Sunday, July 10, 2005

I'm in the wrong business

A few days ago I watched a dance DVD. A couple was teaching to the lamest, cheesiest $50 Casio organ music I had ever heard. Alright, I know it costs money to license music, but I had no idea just how much of a racket it was.

"Mad Hot Ballroom" is a documentary about a ballroom dance program in NY elementary schools. Of course that means that they used a lot of music, and much of it was expensive. This article tells about it. Consider this:
Stay Free!: There's a scene where a woman's cell phone rings and she has the "Rocky" theme ring tone. I noticed that you even cleared that! I would have thought that could be an example of fair use.

Sewell: I thought so too. It's only six seconds! But our lawyer said we needed to clear it. So I called Sprint, which owns the ring tone master rights, and they gave it to me for free because they saw it as product placement. But then I called EMI, which owns the publishing rights and they asked for $10,000. I said no way--even the classics weren't getting that much. Luckily, we were able to get it for less.

Stay Free!: How much did it cost for the average song?

Sewell: It depends on how many entities are attached to it. Our typical total cost for a classic was about $15,000-20,000, split between publisher and master rights. With the Rocky theme, the publishers didn't want to overexpose the song. That was the issue with Ray Charles' "Hit the Road Jack" as well.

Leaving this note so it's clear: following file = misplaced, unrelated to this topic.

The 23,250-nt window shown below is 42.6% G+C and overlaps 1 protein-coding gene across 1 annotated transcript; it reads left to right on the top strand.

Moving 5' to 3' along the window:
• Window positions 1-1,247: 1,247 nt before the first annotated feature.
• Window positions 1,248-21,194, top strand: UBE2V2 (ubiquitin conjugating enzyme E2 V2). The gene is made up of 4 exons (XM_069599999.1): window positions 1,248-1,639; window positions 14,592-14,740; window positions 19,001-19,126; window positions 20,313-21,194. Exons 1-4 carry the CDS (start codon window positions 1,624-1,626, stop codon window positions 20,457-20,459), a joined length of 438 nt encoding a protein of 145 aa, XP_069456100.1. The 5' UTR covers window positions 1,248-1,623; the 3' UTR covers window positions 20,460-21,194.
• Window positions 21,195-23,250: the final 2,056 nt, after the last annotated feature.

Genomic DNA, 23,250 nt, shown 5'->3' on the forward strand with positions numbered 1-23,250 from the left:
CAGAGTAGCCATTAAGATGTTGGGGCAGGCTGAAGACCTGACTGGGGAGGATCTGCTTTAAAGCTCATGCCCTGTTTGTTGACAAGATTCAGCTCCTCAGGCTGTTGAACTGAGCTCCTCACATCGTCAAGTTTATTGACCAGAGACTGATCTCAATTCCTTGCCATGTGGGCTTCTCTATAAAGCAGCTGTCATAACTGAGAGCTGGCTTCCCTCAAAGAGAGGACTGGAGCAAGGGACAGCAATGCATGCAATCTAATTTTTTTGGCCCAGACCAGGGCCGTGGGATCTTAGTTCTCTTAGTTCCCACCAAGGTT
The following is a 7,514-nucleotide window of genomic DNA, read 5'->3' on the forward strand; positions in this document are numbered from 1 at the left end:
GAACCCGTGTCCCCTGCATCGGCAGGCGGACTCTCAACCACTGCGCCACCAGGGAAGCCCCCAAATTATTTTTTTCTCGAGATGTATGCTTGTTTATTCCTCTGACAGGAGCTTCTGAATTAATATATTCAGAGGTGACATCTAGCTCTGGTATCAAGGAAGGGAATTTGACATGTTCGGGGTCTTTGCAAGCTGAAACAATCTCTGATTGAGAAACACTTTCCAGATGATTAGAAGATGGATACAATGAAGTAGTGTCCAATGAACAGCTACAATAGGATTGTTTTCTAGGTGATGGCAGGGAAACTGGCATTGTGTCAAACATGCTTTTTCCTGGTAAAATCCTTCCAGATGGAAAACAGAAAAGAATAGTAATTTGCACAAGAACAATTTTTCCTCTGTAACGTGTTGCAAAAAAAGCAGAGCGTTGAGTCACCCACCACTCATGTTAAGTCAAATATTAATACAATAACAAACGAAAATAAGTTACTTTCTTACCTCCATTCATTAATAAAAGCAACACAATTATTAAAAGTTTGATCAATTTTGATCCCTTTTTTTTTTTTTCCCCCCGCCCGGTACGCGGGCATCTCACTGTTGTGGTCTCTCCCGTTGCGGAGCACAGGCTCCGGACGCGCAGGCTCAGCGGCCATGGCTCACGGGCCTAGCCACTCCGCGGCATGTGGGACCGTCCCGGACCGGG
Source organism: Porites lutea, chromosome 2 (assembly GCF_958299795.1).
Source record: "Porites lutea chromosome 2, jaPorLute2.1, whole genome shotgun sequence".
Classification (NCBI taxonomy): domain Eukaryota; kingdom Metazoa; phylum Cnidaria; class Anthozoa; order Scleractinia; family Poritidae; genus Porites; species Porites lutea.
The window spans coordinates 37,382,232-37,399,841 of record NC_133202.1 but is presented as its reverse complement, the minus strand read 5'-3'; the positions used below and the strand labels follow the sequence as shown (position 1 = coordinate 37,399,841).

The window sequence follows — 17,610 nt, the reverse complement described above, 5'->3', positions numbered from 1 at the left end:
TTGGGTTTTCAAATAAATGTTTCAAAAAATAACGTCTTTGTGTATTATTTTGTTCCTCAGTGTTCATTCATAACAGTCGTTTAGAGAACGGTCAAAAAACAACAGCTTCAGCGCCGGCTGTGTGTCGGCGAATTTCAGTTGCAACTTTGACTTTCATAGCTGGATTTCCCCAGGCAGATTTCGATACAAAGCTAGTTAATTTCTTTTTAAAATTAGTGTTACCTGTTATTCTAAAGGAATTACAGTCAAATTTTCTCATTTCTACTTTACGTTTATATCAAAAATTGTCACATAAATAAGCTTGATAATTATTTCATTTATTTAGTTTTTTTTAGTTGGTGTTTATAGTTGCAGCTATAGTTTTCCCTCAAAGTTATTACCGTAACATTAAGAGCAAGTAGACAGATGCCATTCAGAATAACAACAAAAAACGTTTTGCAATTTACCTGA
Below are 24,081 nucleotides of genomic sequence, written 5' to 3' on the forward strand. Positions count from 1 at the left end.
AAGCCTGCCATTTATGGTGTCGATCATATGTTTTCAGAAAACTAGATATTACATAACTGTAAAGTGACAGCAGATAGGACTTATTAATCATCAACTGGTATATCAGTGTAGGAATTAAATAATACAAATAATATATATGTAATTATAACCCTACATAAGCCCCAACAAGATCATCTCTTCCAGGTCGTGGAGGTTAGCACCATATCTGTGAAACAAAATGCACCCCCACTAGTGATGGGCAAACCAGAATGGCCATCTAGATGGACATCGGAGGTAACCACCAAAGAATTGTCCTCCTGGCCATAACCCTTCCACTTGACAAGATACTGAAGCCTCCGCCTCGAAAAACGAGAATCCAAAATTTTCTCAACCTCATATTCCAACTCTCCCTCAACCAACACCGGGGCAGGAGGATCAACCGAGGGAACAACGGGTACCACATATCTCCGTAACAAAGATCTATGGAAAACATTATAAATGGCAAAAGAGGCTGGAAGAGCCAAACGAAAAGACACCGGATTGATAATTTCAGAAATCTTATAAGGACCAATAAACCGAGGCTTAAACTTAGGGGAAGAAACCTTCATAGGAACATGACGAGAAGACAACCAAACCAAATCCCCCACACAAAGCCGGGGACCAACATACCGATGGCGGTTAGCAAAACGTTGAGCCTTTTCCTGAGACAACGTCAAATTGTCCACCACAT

and this
Stay Free!: Were there any scenes you had to cut out of the film because of copyright?

Sewell: When we were down shooting the boys playing foosball, Ronnie yelled out, "Everybody dance now!" Just when I think we've finished the film, someone points out that we have to clear that because it's a "visual vocal cue." So I went back to the publishers, and the first publisher, Spirit, says they'll throw it in with the other things we've cleared if Warner Chappell throws it in. But Warner Chappell said, "Look, we've cut you some nice deals, we can't give this to you." They said this three-second bit would cost $5,000. And since they had Most Favored Nation status it would have raised the cost on similar uses, like the Rocky ring-tone. So I went back to lawyer and said we should keep it in because this should be a poster child for fair use. But he didn't recommend taking on the music industry. Those corporations have too much money for us to play Norma Rae our first time out.
Good grief.

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